With the support of many NFL owners, Commissioner Roger Goodell is prepared to escalate his public feud with Jerry Jones, owner of the Dallas Cowboys and long one of the most influential people in the league, by ordering him to pay millions of dollars for his efforts to derail negotiations to renew Goodell’s contract and for his outspoken defense of a star player who was suspended, according to five league officials with direct knowledge of the situation.
The punishment will be issued in the coming weeks by Goodell, who will declare that Jones’ actions were detrimental to the league, which rarely shows such acute signs of acrimony among owners and the commissioner’s office. Goodell has been reluctant to be seen as exacting retribution for the way Jones tried to sabotage his contract talks, but he was urged to bring the penalties by several owners who believed that Jones had crossed an unspoken boundary by threatening his colleagues.
In November, Jones hired high-profile lawyer David Boies and said he was prepared to sue the six owners on the league’s compensation committee, which had been working for months on extending Goodell’s contract. Jones also lobbied loudly for running back Ezekiel Elliott not to be penalized, and reportedly tried to influence league officials deciding his case. Elliott had been suspended by the league for six games before the season after the NFL investigated domestic-assault allegations.
Jones will be ordered to pay the legal fees that the committee incurred defending itself, as well as the legal expenses the NFL spent defending its decision to suspend Elliott.
A spokesman for the Cowboys said the team was unaware of the impending penalties and did not immediately have a comment. A spokesman for the NFL said the league had no comment.
The genesis of the issue dates back about a year. In the months before Elliott, the Cowboys’ star running back, was suspended in August, Jones said publicly that his player did not deserve to be penalized after a former girlfriend accused him of domestic violence in an incident that predated his entry into the NFL. Jones also tried to influence one of the league’s top investigators, according to ESPN.
Elliott was not arrested or charged by prosecutors, but the NFL used statements by a former girlfriend of Elliott’s, along with photos of injuries he was accused of inflicting upon her, to justify the suspension.
After Elliott was suspended, Jones continued to support him. Elliott took his case to federal court, where his appeals were ultimately denied.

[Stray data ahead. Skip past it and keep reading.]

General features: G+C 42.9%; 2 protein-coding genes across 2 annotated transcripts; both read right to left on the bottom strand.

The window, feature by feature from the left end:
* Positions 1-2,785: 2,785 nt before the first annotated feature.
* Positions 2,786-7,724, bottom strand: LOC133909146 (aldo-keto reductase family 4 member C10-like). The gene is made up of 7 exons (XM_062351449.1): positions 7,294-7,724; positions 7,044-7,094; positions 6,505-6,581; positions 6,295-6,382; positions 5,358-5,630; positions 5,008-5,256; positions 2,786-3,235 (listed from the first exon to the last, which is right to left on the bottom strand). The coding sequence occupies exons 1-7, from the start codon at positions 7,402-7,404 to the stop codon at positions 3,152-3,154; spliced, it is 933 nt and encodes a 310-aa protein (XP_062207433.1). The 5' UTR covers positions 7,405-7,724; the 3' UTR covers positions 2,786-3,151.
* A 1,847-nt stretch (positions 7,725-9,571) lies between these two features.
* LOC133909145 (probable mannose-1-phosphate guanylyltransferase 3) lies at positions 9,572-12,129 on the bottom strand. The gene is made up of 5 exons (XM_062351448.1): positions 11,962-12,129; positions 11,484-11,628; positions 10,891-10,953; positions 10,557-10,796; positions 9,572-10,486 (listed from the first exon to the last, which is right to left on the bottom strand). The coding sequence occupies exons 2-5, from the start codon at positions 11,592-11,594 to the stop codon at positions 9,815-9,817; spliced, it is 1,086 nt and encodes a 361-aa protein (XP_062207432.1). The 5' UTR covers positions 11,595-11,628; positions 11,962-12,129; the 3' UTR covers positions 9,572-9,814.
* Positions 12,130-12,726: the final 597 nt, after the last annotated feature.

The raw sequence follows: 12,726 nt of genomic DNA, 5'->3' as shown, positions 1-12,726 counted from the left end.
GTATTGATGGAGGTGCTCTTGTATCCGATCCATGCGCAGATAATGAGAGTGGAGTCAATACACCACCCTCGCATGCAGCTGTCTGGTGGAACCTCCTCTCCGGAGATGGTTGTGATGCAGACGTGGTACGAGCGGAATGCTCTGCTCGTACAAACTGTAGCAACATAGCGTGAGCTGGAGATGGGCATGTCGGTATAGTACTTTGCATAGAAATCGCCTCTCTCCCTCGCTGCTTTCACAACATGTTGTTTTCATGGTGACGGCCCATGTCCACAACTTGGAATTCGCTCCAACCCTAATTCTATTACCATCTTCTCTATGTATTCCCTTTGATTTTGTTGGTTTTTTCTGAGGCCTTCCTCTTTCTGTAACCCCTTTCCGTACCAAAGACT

At the same time, Jones, who was a nonvoting member of the compensation committee, tried to persuade many of the league’s owners that Goodell’s contract extension should be far less generous than the one that was being proposed.
Jones was aware as early as August that only about 12 percent of Goodell’s compensation was guaranteed, and the rest would be based on whether he and the league met a variety of financial targets. Jones, however, continued to argue that Goodell was being overpaid. Though some owners were sympathetic to his stance, many of them backed away from supporting him when he threatened to sue the members of the compensation committee.
The compensation committee includes some of the most powerful owners in the league, and close confidants of the commissioner. The members are the owners of the Kansas City Chiefs, Atlanta Falcons, New York Giants, New England Patriots, Pittsburgh Steelers and Houston Texans.
Soon after Elliott exhausted his appeals, Jones hired Boies, who has over the years represented the NFL. In early November, Jones told the six owners on the committee that he had hired Boies and was prepared to take them to court to stop them from finalizing Goodell’s deal.
That set off an embarrassing volley of letters between lawyers for the compensation committee and Jones, and turned the issue of Goodell’s contract extension into a public talking point just as the league was grappling with the fallout from player protests during the playing of the national anthem.
Jones ultimately backed down on his threat to sue, but the ill will remained. At a league meeting in Irving, Texas, in December, Jones was upbraided for his behavior by many owners, including some who rarely weigh in strongly on league issues.
At the same meeting, with the support of most owners, Goodell was given a five-year extension. Under its terms, he has the possibility of earning as much as $200 million.